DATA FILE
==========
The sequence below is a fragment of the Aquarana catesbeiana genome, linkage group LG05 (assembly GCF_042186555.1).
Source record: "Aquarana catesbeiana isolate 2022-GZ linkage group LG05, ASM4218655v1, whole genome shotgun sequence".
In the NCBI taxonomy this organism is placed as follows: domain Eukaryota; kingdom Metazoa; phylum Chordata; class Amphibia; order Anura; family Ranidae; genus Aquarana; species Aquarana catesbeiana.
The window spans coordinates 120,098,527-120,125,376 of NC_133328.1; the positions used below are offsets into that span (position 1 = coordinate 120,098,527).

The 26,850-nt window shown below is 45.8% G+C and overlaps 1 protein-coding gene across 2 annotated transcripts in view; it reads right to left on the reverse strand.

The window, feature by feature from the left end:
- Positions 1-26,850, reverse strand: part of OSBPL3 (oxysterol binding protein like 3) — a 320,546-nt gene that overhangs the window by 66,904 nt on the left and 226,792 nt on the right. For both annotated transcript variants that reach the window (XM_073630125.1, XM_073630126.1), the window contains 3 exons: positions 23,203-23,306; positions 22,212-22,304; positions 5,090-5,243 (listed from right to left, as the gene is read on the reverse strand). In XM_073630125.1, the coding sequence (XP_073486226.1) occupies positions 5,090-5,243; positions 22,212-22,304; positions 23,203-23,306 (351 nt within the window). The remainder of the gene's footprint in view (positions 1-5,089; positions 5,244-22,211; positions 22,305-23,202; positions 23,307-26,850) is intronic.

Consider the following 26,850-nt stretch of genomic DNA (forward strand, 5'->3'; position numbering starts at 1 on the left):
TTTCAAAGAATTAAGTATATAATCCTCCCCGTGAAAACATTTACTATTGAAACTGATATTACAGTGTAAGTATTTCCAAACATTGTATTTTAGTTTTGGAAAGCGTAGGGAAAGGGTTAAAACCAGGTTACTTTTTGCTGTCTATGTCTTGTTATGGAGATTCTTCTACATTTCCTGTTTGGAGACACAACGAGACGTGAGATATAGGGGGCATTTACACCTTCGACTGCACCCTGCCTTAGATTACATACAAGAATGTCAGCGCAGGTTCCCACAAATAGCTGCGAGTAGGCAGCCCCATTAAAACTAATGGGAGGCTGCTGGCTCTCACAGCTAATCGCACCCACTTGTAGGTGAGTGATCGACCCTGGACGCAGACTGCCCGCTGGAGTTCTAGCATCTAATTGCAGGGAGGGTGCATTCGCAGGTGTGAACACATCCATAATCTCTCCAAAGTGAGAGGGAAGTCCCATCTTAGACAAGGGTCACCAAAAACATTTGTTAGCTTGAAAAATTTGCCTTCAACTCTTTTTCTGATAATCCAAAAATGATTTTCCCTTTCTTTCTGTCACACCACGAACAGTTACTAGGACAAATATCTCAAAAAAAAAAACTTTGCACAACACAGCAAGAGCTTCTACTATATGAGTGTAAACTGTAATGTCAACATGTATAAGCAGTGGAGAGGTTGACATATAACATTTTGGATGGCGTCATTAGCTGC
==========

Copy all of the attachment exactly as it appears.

The sequence below is a fragment of the Aquarana catesbeiana genome, linkage group LG05 (assembly GCF_042186555.1).
Source record: "Aquarana catesbeiana isolate 2022-GZ linkage group LG05, ASM4218655v1, whole genome shotgun sequence".
In the NCBI taxonomy this organism is placed as follows: domain Eukaryota; kingdom Metazoa; phylum Chordata; class Amphibia; order Anura; family Ranidae; genus Aquarana; species Aquarana catesbeiana.
The window spans coordinates 120,098,527-120,125,376 of NC_133328.1; the positions used below are offsets into that span (position 1 = coordinate 120,098,527).

The 26,850-nt window shown below is 45.8% G+C and overlaps 1 protein-coding gene across 2 annotated transcripts in view; it reads right to left on the reverse strand.

The window, feature by feature from the left end:
- Positions 1-26,850, reverse strand: part of OSBPL3 (oxysterol binding protein like 3) — a 320,546-nt gene that overhangs the window by 66,904 nt on the left and 226,792 nt on the right. For both annotated transcript variants that reach the window (XM_073630125.1, XM_073630126.1), the window contains 3 exons: positions 23,203-23,306; positions 22,212-22,304; positions 5,090-5,243 (listed from right to left, as the gene is read on the reverse strand). In XM_073630125.1, the coding sequence (XP_073486226.1) occupies positions 5,090-5,243; positions 22,212-22,304; positions 23,203-23,306 (351 nt within the window). The remainder of the gene's footprint in view (positions 1-5,089; positions 5,244-22,211; positions 22,305-23,202; positions 23,307-26,850) is intronic.

Consider the following 26,850-nt stretch of genomic DNA (forward strand, 5'->3'; position numbering starts at 1 on the left):
TTTCAAAGAATTAAGTATATAATCCTCCCCGTGAAAACATTTACTATTGAAACTGATATTACAGTGTAAGTATTTCCAAACATTGTATTTTAGTTTTGGAAAGCGTAGGGAAAGGGTTAAAACCAGGTTACTTTTTGCTGTCTATGTCTTGTTATGGAGATTCTTCTACATTTCCTGTTTGGAGACACAACGAGACGTGAGATATAGGGGGCATTTACACCTTCGACTGCACCCTGCCTTAGATTACATACAAGAATGTCAGCGCAGGTTCCCACAAATAGCTGCGAGTAGGCAGCCCCATTAAAACTAATGGGAGGCTGCTGGCTCTCACAGCTAATCGCACCCACTTGTAGGTGAGTGATCGACCCTGGACGCAGACTGCCCGCTGGAGTTCTAGCATCTAATTGCAGGGAGGGTGCATTCGCAGGTGTGAACACATCCATAATCTCTCCAAAGTGAGAGGGAAGTCCCATCTTAGACAAGGGTCACCAAAAACATTTGTTAGCTTGAAAAATTTGCCTTCAACTCTTTTTCTGATAATCCAAAAATGATTTTCCCTTTCTTTCTGTCACACCACGAACAGTTACTAGGACAAATATCTCAAAAAAAAAAACTTTGCACAACACAGCAAGAGCTTCTACTATATGAGTGTAAACTGTAATGTCAACATGTATAAGCAGTGGAGAGGTTGACATATAACATTTTGGATGGCGTCATTAGCTGC